Byline: CAROLYN JESS-COOKE
Poetry is a lot like parenthood - those who are in the thick of it understand that its pains may indeed be great, but its pleasures are greater, whilst those are not in the thick of it wonder what the rest of us are bothered about.
'Why poetry?' I have been asked on occasion, as if I had sworn off the material world and elected to spend the rest of my days dressed in sackcloth in a monastic shack.
But the question lingered with me - why poetry, indeed. Why was I drawn to write poems above novels, short stories and - despite being a budding filmmaker, once upon a time - screenplays? Why did I have my heart set on publishing a poetry collection at the tender age of 19, when there was nary a penny nor a grain of fame to be had from the poetry world? What, in short, was the big deal? The answer to this is best unravelled through the narrative of that initial burst of creative epiphanies that lead me to understand poetry as the lens through which my world could at last make sense.
Along with hundreds of other GCSE English candidates across the UK, I had my nose in a copy of War Poetry at the age of 15, and suddenly I found it was the only class I actually looked forward to attending.
Poetry offered something different - the relationships between form, rhythm and language seemed so much greater than the sum of their parts.
Maybe I was simply buying into a kind of angst that spoke to my own teenage brand of it - but war poetry rocked. Having already penned a collection at the age of 12 - illustrated and titled 'Interesting Tales of the Obvious', very much in the manner of Roald Dahl's Rotten Rhymes - I upped my game a little 10-fold and fantasised of seeing my own bunch of poems in book form.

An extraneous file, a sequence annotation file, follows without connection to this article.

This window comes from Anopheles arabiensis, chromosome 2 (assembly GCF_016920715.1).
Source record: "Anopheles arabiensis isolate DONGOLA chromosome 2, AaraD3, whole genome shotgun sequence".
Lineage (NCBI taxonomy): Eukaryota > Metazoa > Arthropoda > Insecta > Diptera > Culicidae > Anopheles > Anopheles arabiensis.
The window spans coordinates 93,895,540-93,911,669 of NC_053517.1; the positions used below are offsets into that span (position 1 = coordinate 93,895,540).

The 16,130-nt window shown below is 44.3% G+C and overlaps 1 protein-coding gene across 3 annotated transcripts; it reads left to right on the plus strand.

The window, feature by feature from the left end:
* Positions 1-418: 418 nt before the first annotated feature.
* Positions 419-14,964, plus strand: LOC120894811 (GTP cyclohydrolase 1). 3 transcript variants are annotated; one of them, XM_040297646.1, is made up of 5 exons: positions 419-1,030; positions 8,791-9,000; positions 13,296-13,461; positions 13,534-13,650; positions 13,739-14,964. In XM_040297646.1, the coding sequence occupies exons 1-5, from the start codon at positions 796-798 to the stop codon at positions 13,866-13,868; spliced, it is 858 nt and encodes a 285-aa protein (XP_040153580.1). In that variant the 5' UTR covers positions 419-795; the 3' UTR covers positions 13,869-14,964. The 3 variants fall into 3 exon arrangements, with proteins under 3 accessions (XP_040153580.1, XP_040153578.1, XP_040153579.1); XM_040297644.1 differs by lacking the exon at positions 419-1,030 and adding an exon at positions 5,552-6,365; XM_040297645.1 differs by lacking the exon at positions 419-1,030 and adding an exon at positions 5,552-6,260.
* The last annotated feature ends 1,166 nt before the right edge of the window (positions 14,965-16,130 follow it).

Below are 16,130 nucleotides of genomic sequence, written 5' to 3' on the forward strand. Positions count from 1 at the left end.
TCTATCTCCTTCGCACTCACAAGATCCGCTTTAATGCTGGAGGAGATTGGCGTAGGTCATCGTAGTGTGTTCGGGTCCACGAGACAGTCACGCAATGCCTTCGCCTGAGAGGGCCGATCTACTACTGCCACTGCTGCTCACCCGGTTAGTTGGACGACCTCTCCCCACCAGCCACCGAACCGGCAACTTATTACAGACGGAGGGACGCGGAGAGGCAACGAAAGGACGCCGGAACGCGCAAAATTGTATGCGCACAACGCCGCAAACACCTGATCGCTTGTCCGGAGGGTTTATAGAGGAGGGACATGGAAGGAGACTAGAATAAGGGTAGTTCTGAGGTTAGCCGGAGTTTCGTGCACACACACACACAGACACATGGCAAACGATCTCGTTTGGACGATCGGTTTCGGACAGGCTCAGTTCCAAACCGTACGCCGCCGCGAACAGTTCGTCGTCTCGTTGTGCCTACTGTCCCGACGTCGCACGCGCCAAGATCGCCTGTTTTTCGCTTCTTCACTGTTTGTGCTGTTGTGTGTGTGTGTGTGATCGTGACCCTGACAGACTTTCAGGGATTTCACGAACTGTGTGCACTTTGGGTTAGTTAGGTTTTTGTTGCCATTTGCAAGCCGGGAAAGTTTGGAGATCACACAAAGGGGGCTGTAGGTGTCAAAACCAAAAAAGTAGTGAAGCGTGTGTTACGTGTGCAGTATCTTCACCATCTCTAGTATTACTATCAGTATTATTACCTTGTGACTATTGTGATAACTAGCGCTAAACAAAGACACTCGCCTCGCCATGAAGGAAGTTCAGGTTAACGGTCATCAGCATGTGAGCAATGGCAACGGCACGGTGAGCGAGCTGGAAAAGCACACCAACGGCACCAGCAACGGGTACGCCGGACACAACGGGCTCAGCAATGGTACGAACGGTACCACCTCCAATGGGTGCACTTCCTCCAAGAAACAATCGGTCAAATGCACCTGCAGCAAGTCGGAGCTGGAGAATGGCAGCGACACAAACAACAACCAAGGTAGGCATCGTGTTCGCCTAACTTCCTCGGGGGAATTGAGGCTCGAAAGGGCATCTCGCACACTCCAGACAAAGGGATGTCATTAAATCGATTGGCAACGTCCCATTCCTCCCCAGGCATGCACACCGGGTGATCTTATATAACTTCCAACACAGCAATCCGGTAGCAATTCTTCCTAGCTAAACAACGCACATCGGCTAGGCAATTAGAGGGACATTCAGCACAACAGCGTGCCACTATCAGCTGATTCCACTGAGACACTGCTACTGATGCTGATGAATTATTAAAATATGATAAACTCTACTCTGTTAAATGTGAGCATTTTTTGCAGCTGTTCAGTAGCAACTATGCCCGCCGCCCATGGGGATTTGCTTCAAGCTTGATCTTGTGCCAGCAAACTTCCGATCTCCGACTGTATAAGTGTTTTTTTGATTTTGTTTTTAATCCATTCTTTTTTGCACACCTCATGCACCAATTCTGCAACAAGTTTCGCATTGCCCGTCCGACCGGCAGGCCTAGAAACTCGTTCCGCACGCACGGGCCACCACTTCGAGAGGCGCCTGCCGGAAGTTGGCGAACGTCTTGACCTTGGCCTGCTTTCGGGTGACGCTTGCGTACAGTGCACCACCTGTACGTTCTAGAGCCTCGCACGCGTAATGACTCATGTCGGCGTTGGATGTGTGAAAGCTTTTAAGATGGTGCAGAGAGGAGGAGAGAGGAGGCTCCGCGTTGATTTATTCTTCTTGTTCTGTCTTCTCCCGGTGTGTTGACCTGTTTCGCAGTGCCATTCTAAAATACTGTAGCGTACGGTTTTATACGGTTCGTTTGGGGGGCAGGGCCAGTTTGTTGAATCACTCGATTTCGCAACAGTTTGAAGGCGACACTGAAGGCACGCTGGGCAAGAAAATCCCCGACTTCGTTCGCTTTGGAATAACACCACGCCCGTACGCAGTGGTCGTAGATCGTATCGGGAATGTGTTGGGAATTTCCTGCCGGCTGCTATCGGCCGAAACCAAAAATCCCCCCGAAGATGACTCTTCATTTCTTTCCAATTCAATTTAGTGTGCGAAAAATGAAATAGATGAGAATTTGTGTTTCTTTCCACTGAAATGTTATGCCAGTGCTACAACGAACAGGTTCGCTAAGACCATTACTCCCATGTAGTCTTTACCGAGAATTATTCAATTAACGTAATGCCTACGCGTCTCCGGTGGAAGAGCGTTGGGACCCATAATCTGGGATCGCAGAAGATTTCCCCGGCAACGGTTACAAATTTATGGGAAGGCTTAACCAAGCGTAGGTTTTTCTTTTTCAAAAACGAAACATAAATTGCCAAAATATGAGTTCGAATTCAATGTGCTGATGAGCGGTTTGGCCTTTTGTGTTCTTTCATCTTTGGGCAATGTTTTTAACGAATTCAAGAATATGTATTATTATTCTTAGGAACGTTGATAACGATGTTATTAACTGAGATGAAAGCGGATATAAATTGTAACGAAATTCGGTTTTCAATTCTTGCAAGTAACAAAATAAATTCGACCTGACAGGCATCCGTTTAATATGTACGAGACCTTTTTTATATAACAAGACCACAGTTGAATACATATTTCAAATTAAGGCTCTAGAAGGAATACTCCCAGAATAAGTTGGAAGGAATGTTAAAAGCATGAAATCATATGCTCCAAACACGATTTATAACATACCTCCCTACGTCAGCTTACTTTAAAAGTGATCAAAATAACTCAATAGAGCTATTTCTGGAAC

And so began many angst-riddled poems and letters to publishers, pleading for them to publish my collection.
I do believe my initial stab at a poetry collection had the word 'memoirs' somewhere in the title - so you can imagine the reaction of publishers.
I think Peter Fallon at Gallery Press in Ireland told me off for sending so many submissions. But I was still in my teens and still had a crush on poetry.
But when I signed up for Carol Rumens' poetry module in the final year of my undergrad degree at Queen's University Belfast, it was no longer a crush - the study of triolets, villanelles, and sestinas, as well as an introduction to a range of contemporary poets such as Sharon Olds, Galway Kinnell, Seamus Heaney and Mary Oliver gave me more and more reasons to love poetry. Olds' family poems have a command of language and a particular investment in honesty that seemed to reach out of the page and grab me by the throat.
Oliver's poems - which I continue to read and re-read - transport me into the lush landscape of New England, bringing me to an immediate and intimate sense of my spirituality.
The kinds of understanding, communion, peace and creative aspiration that these poets brought to me was above and beyond any other creative medium I had encountered - poetry had the quality of music to it, but also the vibrancy and texture of film, the dynamics of a tapestry and, above all, a celebration of my own voice, my own language.
My collection Inroads began in the form of a poem I wrote for Carol's class, way back in 1998. …